The aftermath of COVID-19 pandemic on the diagnosis of TB at a tertiary care hospital in India

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Background: The recent COVID-19 pandemic became a looming catastrophe over global public health and severely disrupted essential healthcare services like tuberculosis (TB). This study estimated the impact of the COVID-19 in the diagnosis of TB, a microbiology laboratory-based overview. Method: This ambispective observational study was conducted at the Department of Microbiology in a tertiary care hospital in South Karnataka from January 2019 to December 2020. A standardized data collection sheet was prepared to collect the month-wise total number of suspected TB and confirmed TB samples. Data were analyzed using EZR 3.4.3 (R, open-source). Categorical variables were expressed in frequency and percentage. The Chi-square test was performed to test the difference in proportions and p < 0.05 indicated statistical significance. Results: In this study, a significant drop was observed in suspected TB specimens in 2020 compared to 2019, i.e. 54.8% for microscopy, along with 34.2% and 49.7% for Xpert MTB/RIF and MGIT culture respectively. Also, a sharp decline in confirmed TB samples was noted in 2020 with 49%, 43.8%, and 59.7% reduction with microscopy, Xpert MTB/RIF, and MGIT culture respectively, compared to 2019. Another major finding from this study reveals the PTB: EPTB proportion changed from 2.7:1 in 2019 to 2.1:1 in 2020, divulging an overall increase in EPTB sample proportion in 2020 (p = 0.0385). Conclusion: The COVID-19 pandemic adversely impacted the TB diagnostic services, resulting in a significant reduction of active TB case detection. It highlights an urgent need to revise the strategies to control and eliminate TB in this hour of the pandemic crisis.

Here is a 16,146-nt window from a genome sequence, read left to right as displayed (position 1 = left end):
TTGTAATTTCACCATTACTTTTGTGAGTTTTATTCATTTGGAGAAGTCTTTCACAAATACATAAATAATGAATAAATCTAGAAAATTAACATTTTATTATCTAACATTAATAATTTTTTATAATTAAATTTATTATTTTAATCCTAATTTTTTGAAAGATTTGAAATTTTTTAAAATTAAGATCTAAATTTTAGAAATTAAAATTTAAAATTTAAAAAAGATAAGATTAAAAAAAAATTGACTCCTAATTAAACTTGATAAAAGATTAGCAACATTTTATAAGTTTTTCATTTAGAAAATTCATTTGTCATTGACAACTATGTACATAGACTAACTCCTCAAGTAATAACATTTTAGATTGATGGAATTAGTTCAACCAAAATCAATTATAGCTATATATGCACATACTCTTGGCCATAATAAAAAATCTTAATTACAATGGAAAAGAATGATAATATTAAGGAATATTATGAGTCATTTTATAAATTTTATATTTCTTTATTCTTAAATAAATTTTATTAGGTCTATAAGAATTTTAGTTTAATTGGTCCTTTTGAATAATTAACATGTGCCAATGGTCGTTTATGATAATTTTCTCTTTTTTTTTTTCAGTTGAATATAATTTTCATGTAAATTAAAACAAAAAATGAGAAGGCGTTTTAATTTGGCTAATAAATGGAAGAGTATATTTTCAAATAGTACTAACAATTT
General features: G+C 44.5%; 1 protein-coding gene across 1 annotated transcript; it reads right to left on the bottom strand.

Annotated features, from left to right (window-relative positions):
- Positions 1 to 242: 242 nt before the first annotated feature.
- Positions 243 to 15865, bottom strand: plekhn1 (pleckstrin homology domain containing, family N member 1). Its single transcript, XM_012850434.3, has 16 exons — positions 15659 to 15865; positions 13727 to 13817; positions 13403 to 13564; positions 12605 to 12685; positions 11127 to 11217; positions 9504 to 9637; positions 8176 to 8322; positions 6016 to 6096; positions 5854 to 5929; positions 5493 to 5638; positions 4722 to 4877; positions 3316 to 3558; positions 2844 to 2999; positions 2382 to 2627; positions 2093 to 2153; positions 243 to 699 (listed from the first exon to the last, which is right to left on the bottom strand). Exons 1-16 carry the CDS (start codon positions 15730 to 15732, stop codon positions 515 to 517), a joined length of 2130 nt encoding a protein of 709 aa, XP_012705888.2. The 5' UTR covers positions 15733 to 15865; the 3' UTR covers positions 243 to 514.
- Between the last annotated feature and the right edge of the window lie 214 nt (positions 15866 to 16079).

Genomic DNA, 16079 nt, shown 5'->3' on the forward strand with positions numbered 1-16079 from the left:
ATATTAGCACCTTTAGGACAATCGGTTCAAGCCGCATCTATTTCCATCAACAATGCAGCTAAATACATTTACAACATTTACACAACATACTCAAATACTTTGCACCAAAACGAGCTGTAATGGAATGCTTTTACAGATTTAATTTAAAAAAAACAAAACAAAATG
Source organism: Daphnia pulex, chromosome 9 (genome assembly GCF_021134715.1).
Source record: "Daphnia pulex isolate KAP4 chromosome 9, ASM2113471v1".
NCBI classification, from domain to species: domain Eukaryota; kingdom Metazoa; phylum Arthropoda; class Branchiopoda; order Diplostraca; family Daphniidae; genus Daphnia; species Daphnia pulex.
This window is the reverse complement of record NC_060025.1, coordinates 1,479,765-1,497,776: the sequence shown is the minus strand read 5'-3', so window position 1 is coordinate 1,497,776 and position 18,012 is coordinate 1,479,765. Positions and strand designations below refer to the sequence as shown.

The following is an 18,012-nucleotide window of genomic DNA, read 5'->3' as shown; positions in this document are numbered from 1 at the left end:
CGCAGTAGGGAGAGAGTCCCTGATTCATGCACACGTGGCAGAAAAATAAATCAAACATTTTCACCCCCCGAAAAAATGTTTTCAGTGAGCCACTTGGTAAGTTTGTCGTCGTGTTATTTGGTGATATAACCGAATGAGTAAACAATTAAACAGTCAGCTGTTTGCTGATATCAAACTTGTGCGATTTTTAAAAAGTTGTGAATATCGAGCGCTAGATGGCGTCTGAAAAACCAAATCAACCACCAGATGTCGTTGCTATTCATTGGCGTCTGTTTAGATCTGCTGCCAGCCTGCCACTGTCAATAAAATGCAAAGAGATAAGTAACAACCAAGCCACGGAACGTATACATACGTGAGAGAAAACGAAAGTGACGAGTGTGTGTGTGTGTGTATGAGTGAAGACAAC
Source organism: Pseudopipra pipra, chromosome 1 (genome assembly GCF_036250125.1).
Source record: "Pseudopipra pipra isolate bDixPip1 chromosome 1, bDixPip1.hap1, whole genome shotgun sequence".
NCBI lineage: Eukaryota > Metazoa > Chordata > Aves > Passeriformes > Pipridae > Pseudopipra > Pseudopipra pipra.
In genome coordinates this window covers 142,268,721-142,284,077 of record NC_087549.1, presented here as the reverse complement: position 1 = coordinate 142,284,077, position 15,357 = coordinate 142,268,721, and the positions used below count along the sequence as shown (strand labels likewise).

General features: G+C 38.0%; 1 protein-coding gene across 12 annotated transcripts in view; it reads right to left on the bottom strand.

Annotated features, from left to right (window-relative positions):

Original languageEnglish
Pages (from-to)1095-1098
Number of pages4
JournalJournal of Infection and Public Health
Issue number8
Publication statusPublished - 08-2021

All Science Journal Classification (ASJC) codes

  • Public Health, Environmental and Occupational Health
  • Infectious Diseases


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